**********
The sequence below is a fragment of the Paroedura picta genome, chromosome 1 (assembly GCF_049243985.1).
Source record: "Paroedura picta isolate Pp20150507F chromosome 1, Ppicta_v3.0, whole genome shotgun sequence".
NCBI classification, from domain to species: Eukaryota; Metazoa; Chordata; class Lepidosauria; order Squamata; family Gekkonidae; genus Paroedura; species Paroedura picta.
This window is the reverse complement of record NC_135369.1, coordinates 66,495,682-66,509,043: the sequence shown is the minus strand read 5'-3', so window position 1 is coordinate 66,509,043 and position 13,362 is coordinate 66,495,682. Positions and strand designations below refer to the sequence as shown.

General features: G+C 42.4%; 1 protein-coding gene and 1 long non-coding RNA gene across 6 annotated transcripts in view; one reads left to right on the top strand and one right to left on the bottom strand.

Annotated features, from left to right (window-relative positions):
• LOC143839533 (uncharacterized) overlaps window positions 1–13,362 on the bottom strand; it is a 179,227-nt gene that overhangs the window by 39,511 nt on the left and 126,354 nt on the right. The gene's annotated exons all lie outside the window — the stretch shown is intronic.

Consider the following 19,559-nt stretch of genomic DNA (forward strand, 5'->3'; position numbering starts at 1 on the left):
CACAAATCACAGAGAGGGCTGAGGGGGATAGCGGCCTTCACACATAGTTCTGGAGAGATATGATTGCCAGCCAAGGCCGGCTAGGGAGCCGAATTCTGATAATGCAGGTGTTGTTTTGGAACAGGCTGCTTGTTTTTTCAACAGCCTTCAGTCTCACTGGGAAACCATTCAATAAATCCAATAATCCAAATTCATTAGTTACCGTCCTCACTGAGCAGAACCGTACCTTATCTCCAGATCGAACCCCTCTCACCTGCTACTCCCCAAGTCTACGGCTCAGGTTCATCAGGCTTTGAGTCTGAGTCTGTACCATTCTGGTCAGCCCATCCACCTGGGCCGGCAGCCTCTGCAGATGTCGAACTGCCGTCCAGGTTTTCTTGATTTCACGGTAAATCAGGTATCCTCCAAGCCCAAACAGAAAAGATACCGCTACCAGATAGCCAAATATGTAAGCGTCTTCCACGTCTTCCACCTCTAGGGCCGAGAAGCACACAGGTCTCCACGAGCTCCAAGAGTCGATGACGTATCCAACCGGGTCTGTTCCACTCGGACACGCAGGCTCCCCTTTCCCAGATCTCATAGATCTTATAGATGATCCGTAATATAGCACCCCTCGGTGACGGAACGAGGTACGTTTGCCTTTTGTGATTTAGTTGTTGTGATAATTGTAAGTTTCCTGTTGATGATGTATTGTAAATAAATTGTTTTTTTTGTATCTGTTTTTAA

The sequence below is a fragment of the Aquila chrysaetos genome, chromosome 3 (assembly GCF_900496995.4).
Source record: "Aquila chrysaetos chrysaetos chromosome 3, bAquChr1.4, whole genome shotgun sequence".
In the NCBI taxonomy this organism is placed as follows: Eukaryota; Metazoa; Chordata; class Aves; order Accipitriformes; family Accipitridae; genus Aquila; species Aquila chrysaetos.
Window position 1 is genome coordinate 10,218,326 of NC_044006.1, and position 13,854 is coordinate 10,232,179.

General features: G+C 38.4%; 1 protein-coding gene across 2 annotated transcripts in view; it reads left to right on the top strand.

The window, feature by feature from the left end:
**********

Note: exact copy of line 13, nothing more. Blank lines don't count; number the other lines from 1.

Window position 1 is genome coordinate 10,218,326 of NC_044006.1, and position 13,854 is coordinate 10,232,179.